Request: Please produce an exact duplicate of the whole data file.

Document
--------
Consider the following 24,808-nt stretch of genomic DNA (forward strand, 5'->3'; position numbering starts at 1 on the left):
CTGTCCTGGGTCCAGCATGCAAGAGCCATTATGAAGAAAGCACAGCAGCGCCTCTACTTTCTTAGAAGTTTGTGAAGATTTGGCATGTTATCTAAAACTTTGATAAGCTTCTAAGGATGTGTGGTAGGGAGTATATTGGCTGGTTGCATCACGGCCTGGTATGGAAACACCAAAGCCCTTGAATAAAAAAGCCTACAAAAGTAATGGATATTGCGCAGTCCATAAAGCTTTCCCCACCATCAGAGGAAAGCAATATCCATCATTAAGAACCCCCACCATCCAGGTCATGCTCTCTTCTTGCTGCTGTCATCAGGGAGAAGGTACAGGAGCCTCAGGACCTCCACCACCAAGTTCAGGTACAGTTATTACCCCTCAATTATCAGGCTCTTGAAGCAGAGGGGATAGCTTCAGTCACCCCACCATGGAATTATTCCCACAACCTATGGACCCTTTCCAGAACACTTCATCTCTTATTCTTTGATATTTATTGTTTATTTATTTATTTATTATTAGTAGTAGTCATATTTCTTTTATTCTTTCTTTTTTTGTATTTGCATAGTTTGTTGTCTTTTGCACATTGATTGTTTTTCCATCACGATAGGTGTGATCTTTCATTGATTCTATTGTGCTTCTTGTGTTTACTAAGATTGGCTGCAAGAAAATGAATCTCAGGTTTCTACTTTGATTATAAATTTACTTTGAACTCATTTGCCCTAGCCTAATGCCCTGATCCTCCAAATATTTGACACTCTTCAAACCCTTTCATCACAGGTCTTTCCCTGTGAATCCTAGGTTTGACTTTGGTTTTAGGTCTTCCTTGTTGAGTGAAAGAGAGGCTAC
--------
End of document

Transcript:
Consider the following 24,808-nt stretch of genomic DNA (forward strand, 5'->3'; position numbering starts at 1 on the left):
CTGTCCTGGGTCCAGCATGCAAGAGCCATTATGAAGAAAGCACAGCAGCGCCTCTACTTTCTTAGAAGTTTGTGAAGATTTGGCATGTTATCTAAAACTTTGATAAGCTTCTAAGGATGTGTGGTAGGGAGTATATTGGCTGGTTGCATCACGGCCTGGTATGGAAACACCAAAGCCCTTGAATAAAAAAGCCTACAAAAGTAATGGATATTGCGCAGTCCATAAAGCTTTCCCCACCATCAGAGGAAAGCAATATCCATCATTAAGAACCCCCACCATCCAGGTCATGCTCTCTTCTTGCTGCTGTCATCAGGGAGAAGGTACAGGAGCCTCAGGACCTCCACCACCAAGTTCAGGTACAGTTATTACCCCTCAATTATCAGGCTCTTGAAGCAGAGGGGATAGCTTCAGTCACCCCACCATGGAATTATTCCCACAACCTATGGACCCTTTCCAGAACACTTCATCTCTTATTCTTTGATATTTATTGTTTATTTATTTATTTATTATTAGTAGTAGTCATATTTCTTTTATTCTTTCTTTTTTTGTATTTGCATAGTTTGTTGTCTTTTGCACATTGATTGTTTTTCCATCACGATAGGTGTGATCTTTCATTGATTCTATTGTGCTTCTTGTGTTTACTAAGATTGGCTGCAAGAAAATGAATCTCAGGTTTCTACTTTGATTATAAATTTACTTTGAACTCATTTGCCCTAGCCTAATGCCCTGATCCTCCAAATATTTGACACTCTTCAAACCCTTTCATCACAGGTCTTTCCCTGTGAATCCTAGGTTTGACTTTGGTTTTAGGTCTTCCTTGTTGAGTGAAAGAGAGGCTAC